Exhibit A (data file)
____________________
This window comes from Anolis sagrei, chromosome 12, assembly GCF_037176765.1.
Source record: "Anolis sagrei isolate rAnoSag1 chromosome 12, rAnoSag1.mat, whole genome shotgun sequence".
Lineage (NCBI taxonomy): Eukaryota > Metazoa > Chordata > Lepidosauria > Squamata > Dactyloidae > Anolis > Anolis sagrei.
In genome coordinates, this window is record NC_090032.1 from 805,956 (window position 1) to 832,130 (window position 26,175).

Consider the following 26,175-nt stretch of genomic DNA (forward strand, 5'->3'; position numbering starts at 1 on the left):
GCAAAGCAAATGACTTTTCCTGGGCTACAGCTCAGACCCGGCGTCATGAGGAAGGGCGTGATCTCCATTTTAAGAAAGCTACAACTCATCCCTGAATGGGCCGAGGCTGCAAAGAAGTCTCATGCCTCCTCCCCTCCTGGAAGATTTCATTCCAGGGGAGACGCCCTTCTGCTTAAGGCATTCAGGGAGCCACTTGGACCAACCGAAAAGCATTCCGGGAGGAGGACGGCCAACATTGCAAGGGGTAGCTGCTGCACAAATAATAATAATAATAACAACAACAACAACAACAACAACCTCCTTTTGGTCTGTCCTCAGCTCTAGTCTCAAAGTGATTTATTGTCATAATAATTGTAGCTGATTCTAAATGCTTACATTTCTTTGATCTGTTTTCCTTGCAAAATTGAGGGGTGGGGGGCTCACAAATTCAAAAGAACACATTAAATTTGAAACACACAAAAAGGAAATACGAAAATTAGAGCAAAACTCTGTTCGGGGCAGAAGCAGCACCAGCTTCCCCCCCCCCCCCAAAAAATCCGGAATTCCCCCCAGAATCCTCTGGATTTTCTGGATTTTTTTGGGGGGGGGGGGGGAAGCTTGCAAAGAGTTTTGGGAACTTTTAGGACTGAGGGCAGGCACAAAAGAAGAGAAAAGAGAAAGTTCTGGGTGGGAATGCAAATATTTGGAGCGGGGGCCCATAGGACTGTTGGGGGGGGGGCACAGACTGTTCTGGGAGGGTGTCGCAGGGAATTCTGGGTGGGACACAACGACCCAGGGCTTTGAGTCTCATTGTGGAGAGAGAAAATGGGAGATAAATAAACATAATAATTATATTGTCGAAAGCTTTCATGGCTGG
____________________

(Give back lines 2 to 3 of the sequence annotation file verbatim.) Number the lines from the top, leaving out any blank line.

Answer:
Source record: "Anolis sagrei isolate rAnoSag1 chromosome 12, rAnoSag1.mat, whole genome shotgun sequence".
Lineage (NCBI taxonomy): Eukaryota > Metazoa > Chordata > Lepidosauria > Squamata > Dactyloidae > Anolis > Anolis sagrei.